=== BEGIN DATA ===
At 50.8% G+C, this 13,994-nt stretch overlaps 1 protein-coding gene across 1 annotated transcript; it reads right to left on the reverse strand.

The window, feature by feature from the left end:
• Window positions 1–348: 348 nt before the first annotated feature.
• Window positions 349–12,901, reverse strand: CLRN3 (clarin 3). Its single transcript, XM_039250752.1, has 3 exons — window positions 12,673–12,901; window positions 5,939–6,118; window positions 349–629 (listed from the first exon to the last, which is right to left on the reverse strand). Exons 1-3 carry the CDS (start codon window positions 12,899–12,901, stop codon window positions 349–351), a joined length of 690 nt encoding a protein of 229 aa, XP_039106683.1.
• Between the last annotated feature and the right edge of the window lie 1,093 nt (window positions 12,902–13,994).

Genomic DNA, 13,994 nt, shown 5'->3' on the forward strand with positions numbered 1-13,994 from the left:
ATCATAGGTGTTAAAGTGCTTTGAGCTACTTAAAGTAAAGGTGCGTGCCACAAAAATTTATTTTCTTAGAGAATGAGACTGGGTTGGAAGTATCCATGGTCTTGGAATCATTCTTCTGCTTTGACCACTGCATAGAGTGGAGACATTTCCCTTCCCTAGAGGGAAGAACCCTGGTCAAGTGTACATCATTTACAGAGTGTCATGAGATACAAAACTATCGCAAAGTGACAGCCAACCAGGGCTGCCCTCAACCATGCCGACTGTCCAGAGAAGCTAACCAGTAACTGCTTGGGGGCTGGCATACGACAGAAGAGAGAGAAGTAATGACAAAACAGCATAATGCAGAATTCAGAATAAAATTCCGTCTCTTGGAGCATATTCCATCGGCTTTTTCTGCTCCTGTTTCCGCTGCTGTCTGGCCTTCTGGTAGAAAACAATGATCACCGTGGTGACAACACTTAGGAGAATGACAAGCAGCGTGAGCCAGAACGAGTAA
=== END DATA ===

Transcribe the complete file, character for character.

At 50.8% G+C, this 13,994-nt stretch overlaps 1 protein-coding gene across 1 annotated transcript; it reads right to left on the reverse strand.

The window, feature by feature from the left end:
• Window positions 1–348: 348 nt before the first annotated feature.
• Window positions 349–12,901, reverse strand: CLRN3 (clarin 3). Its single transcript, XM_039250752.1, has 3 exons — window positions 12,673–12,901; window positions 5,939–6,118; window positions 349–629 (listed from the first exon to the last, which is right to left on the reverse strand). Exons 1-3 carry the CDS (start codon window positions 12,899–12,901, stop codon window positions 349–351), a joined length of 690 nt encoding a protein of 229 aa, XP_039106683.1.
• Between the last annotated feature and the right edge of the window lie 1,093 nt (window positions 12,902–13,994).

Genomic DNA, 13,994 nt, shown 5'->3' on the forward strand with positions numbered 1-13,994 from the left:
ATCATAGGTGTTAAAGTGCTTTGAGCTACTTAAAGTAAAGGTGCGTGCCACAAAAATTTATTTTCTTAGAGAATGAGACTGGGTTGGAAGTATCCATGGTCTTGGAATCATTCTTCTGCTTTGACCACTGCATAGAGTGGAGACATTTCCCTTCCCTAGAGGGAAGAACCCTGGTCAAGTGTACATCATTTACAGAGTGTCATGAGATACAAAACTATCGCAAAGTGACAGCCAACCAGGGCTGCCCTCAACCATGCCGACTGTCCAGAGAAGCTAACCAGTAACTGCTTGGGGGCTGGCATACGACAGAAGAGAGAGAAGTAATGACAAAACAGCATAATGCAGAATTCAGAATAAAATTCCGTCTCTTGGAGCATATTCCATCGGCTTTTTCTGCTCCTGTTTCCGCTGCTGTCTGGCCTTCTGGTAGAAAACAATGATCACCGTGGTGACAACACTTAGGAGAATGACAAGCAGCGTGAGCCAGAACGAGTAA